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Please be advised: the Museum will be open on Wednesday, June 19, 12:00–6:00 p.m. for the Juneteenth holiday.

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A Tribute to Gilberto Perez: Wagon Master


Location: Redstone Theater

With New Yorker critic Richard Brody and film scholar James Harvey in conversation.

Wagon Master
Dir. John Ford. 1950, 86 mins. 35mm. With Ben Johnson, Joanne Dru, Harry Carey Jr., Ward Bond. In honor of the great film scholar Gilberto Perez (1943-2015) and this year’s publication of his final book The Eloquent Screen: A Rhetoric of Film, the Museum presents John Ford’s still underappreciated western Wagon Master. Inspired by the daring Hole in the Rock expedition of 1880, this low-budget, star-less wonder – made in between installments of the John Wayne-led cavalry trilogy – renders the Mormon journey to the San Juan River in the form of a leisurely folk epic, complete with musical chorus provided by the Sons of the Pioneers. Described by Perez in his book as “a communal story, a film pledged to equality through and through,” Ford himself designated Wagon Master the film that “came closest to what I had hoped to achieve,” a meditation on the pluralistic promise and vitality of American democracy. A discussion with New Yorker critic Richard Brody and independent film Scholar James Harvey will follow the screening.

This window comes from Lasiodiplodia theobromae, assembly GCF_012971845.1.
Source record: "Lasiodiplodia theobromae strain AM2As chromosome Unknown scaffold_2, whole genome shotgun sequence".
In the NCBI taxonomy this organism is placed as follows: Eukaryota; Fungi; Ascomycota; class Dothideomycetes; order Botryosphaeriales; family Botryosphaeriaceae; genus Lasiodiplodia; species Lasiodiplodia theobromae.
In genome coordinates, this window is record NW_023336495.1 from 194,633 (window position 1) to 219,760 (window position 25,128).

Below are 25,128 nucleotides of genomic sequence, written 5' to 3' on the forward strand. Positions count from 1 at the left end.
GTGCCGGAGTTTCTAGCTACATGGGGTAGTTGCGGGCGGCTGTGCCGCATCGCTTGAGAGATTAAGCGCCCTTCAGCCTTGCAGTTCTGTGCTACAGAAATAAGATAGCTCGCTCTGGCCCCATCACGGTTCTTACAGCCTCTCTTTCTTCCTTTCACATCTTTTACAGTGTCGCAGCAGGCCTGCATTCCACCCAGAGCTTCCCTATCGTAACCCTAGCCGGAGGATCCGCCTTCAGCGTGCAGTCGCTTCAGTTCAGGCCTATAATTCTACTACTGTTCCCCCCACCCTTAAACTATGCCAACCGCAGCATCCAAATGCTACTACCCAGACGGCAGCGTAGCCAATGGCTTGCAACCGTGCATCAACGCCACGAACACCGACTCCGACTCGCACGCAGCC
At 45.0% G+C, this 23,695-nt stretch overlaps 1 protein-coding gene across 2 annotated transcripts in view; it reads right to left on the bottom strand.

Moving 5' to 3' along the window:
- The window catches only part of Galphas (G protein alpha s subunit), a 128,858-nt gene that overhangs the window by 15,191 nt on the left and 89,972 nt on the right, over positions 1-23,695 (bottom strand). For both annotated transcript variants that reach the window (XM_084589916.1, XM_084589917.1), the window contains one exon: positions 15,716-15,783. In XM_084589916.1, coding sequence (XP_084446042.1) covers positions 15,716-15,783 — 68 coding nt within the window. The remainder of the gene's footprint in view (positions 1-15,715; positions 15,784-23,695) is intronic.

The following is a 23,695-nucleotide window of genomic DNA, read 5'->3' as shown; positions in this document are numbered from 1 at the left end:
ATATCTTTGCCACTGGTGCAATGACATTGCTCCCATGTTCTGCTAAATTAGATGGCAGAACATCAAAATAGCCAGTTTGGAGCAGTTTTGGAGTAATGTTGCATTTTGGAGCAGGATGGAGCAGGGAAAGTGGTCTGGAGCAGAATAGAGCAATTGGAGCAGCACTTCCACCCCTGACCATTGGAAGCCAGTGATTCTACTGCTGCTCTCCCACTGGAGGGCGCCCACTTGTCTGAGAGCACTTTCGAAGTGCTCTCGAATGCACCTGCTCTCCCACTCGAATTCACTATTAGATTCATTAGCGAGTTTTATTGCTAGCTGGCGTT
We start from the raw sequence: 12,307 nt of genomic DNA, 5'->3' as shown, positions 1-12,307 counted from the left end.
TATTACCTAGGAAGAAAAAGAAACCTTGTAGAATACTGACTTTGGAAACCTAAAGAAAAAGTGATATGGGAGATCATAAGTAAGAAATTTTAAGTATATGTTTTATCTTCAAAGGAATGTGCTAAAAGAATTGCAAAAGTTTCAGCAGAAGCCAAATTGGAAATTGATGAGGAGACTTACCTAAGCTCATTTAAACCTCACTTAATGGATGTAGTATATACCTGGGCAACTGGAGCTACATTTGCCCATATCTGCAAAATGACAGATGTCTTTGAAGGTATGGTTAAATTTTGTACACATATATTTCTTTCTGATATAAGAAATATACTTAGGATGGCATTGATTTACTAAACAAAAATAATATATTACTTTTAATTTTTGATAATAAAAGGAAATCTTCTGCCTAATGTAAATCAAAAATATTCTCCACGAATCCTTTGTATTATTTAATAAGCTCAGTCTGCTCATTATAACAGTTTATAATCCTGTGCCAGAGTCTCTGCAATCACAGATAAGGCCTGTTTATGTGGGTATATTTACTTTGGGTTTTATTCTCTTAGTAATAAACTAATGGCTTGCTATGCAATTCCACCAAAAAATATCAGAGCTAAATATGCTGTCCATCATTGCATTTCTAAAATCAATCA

Gilberto Perez (1943-2015) held the Noble Chair in Art and Cultural History at Sarah Lawrence College and was author of The Material Ghost: Films and Their Medium. He was film critic for The Yale Review and his essays on film have been published in The Nation, The New York Times, and the London Review of Books. 

Richard Brody is the movies editor for the New Yorker’s Goings On About Town and the author of Everything Is Cinema: The Working Life of Jean-Luc Godard. 

James Harvey is a film critic, essayist, playwright, and author of numerous books on film, including Watching Them Be: Star Presence on the Screen from Garbo to Balthazar and provided the foreword to The Eloquent Screen.
Tickets: $15 ($11 seniors and students / $9 youth (ages 3–17) / free or discounted for Museum members. Order tickets online. (Members may contact [email protected] with questions regarding online reservations.)

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